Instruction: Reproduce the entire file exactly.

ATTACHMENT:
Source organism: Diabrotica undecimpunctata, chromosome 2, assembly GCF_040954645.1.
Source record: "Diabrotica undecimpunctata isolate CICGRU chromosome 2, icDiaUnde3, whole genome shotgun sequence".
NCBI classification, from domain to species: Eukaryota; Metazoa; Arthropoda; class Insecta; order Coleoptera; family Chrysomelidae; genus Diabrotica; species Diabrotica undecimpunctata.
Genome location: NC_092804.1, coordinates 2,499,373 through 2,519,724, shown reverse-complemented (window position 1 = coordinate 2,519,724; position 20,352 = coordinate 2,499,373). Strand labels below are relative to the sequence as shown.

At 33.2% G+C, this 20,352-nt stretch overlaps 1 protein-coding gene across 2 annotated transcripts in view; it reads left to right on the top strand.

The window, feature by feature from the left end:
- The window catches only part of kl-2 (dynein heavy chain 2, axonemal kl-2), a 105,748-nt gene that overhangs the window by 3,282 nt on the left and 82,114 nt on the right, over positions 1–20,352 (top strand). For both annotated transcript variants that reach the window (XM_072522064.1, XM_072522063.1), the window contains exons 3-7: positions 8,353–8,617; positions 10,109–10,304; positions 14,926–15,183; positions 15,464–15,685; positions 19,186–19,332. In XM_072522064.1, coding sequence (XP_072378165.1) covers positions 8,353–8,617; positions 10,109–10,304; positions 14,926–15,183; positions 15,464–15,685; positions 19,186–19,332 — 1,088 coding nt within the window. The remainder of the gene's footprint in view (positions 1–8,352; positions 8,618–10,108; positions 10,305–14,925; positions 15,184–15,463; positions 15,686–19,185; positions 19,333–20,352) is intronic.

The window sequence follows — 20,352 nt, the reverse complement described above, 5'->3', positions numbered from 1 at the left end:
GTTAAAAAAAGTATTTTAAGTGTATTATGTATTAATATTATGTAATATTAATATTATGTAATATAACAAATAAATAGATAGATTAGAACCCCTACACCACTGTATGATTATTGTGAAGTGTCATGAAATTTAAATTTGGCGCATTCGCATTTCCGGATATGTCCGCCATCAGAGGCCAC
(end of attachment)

Source organism: Diabrotica undecimpunctata, chromosome 2, assembly GCF_040954645.1.
Source record: "Diabrotica undecimpunctata isolate CICGRU chromosome 2, icDiaUnde3, whole genome shotgun sequence".
NCBI classification, from domain to species: Eukaryota; Metazoa; Arthropoda; class Insecta; order Coleoptera; family Chrysomelidae; genus Diabrotica; species Diabrotica undecimpunctata.
Genome location: NC_092804.1, coordinates 2,499,373 through 2,519,724, shown reverse-complemented (window position 1 = coordinate 2,519,724; position 20,352 = coordinate 2,499,373). Strand labels below are relative to the sequence as shown.

At 33.2% G+C, this 20,352-nt stretch overlaps 1 protein-coding gene across 2 annotated transcripts in view; it reads left to right on the top strand.

The window, feature by feature from the left end:
- The window catches only part of kl-2 (dynein heavy chain 2, axonemal kl-2), a 105,748-nt gene that overhangs the window by 3,282 nt on the left and 82,114 nt on the right, over positions 1–20,352 (top strand). For both annotated transcript variants that reach the window (XM_072522064.1, XM_072522063.1), the window contains exons 3-7: positions 8,353–8,617; positions 10,109–10,304; positions 14,926–15,183; positions 15,464–15,685; positions 19,186–19,332. In XM_072522064.1, coding sequence (XP_072378165.1) covers positions 8,353–8,617; positions 10,109–10,304; positions 14,926–15,183; positions 15,464–15,685; positions 19,186–19,332 — 1,088 coding nt within the window. The remainder of the gene's footprint in view (positions 1–8,352; positions 8,618–10,108; positions 10,305–14,925; positions 15,184–15,463; positions 15,686–19,185; positions 19,333–20,352) is intronic.

The window sequence follows — 20,352 nt, the reverse complement described above, 5'->3', positions numbered from 1 at the left end:
GTTAAAAAAAGTATTTTAAGTGTATTATGTATTAATATTATGTAATATTAATATTATGTAATATAACAAATAAATAGATAGATTAGAACCCCTACACCACTGTATGATTATTGTGAAGTGTCATGAAATTTAAATTTGGCGCATTCGCATTTCCGGATATGTCCGCCATCAGAGGCCAC